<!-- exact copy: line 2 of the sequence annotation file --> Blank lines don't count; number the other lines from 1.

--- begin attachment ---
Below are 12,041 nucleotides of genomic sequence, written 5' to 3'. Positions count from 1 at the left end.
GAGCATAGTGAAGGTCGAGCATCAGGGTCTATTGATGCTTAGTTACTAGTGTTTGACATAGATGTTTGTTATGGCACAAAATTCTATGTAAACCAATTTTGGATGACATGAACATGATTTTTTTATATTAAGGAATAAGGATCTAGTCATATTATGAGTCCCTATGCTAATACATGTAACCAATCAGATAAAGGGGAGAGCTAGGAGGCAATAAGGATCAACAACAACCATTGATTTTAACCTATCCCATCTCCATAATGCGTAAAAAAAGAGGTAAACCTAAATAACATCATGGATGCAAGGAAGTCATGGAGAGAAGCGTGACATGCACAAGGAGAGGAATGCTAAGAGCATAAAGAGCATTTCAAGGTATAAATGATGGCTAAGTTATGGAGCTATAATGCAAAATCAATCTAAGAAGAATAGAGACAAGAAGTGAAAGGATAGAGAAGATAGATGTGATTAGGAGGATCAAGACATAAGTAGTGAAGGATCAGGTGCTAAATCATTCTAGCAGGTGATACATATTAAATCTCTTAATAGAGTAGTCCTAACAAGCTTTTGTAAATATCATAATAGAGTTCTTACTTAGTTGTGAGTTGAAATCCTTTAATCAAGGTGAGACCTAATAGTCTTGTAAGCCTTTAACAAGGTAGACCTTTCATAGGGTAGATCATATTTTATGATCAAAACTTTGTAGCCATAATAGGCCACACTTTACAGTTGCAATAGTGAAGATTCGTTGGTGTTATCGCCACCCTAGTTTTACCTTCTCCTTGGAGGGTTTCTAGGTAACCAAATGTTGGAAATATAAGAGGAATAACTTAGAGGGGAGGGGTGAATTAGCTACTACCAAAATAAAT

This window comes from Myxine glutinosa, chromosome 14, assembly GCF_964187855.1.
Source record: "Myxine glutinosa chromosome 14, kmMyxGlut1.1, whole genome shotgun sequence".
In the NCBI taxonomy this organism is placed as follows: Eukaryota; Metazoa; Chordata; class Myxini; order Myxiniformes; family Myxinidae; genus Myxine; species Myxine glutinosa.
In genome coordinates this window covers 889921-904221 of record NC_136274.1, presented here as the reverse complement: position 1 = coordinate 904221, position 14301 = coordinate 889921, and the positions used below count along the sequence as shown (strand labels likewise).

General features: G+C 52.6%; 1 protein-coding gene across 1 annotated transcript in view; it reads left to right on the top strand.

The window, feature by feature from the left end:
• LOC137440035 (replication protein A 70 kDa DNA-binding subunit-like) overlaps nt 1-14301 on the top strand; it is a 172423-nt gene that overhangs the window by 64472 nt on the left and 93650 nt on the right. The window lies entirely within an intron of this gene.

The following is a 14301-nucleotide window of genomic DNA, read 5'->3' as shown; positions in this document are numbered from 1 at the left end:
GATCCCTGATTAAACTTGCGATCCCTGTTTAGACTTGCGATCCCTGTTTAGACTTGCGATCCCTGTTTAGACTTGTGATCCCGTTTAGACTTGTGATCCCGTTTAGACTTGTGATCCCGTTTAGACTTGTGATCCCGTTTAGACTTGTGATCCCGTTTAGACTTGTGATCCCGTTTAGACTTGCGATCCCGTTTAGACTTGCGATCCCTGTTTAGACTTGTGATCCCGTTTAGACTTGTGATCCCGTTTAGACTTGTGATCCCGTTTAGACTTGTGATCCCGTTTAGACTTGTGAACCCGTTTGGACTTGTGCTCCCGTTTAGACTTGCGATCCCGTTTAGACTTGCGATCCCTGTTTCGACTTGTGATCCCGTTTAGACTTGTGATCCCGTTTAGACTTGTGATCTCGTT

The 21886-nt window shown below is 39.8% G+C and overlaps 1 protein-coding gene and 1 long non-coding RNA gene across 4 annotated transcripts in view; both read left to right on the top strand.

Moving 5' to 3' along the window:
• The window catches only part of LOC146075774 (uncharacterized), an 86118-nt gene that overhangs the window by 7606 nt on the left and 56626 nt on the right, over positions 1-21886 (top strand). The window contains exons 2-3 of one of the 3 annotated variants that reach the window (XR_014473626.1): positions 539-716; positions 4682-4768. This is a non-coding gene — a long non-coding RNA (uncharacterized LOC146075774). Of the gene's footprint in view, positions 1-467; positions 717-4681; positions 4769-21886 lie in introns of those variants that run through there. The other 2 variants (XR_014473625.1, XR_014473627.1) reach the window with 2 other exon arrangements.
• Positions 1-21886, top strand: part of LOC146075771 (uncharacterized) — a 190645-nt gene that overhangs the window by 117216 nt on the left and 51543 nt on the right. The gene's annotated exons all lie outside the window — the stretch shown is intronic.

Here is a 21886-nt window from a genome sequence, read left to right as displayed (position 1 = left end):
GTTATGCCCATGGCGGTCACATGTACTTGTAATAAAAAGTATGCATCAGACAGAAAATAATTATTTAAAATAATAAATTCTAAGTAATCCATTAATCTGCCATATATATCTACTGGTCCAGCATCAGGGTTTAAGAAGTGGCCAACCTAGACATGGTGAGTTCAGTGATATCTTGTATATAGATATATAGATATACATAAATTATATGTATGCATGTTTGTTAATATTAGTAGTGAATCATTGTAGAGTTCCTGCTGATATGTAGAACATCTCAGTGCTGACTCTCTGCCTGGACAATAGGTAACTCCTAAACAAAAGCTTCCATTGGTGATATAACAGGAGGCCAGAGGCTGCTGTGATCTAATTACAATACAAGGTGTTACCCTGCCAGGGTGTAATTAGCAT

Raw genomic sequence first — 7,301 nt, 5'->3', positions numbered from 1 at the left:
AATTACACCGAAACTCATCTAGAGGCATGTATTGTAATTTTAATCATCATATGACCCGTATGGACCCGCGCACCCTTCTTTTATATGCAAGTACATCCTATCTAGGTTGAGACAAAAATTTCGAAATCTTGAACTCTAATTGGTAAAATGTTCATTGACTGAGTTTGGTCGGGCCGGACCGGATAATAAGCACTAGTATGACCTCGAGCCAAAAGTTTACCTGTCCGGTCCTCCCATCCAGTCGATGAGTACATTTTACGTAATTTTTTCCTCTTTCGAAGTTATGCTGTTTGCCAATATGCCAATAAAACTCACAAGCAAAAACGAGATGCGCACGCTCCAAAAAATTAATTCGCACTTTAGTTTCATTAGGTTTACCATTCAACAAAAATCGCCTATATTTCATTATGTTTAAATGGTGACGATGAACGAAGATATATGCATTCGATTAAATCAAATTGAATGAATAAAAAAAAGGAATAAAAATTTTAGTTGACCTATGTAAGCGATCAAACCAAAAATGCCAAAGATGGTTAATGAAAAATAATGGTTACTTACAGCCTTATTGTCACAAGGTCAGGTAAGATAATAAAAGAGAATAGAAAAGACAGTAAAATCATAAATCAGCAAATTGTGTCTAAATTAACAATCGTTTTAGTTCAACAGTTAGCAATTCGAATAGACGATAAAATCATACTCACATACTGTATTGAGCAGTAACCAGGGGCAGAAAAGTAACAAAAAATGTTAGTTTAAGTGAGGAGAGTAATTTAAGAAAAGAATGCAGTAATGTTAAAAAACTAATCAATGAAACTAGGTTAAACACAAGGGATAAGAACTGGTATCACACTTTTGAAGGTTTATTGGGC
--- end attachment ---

GAGCATAGTGAAGGTCGAGCATCAGGGTCTATTGATGCTTAGTTACTAGTGTTTGACATAGATGTTTGTTATGGCACAAAATTCTATGTAAACCAATTTTGGATGACATGAACATGATTTTTTTATATTAAGGAATAAGGATCTAGTCATATTATGAGTCCCTATGCTAATACATGTAACCAATCAGATAAAGGGGAGAGCTAGGAGGCAATAAGGATCAACAACAACCATTGATTTTAACCTATCCCATCTCCATAATGCGTAAAAAAAGAGGTAAACCTAAATAACATCATGGATGCAAGGAAGTCATGGAGAGAAGCGTGACATGCACAAGGAGAGGAATGCTAAGAGCATAAAGAGCATTTCAAGGTATAAATGATGGCTAAGTTATGGAGCTATAATGCAAAATCAATCTAAGAAGAATAGAGACAAGAAGTGAAAGGATAGAGAAGATAGATGTGATTAGGAGGATCAAGACATAAGTAGTGAAGGATCAGGTGCTAAATCATTCTAGCAGGTGATACATATTAAATCTCTTAATAGAGTAGTCCTAACAAGCTTTTGTAAATATCATAATAGAGTTCTTACTTAGTTGTGAGTTGAAATCCTTTAATCAAGGTGAGACCTAATAGTCTTGTAAGCCTTTAACAAGGTAGACCTTTCATAGGGTAGATCATATTTTATGATCAAAACTTTGTAGCCATAATAGGCCACACTTTACAGTTGCAATAGTGAAGATTCGTTGGTGTTATCGCCACCCTAGTTTTACCTTCTCCTTGGAGGGTTTCTAGGTAACCAAATGTTGGAAATATAAGAGGAATAACTTAGAGGGGAGGGGTGAATTAGCTACTACCAAAATAAAT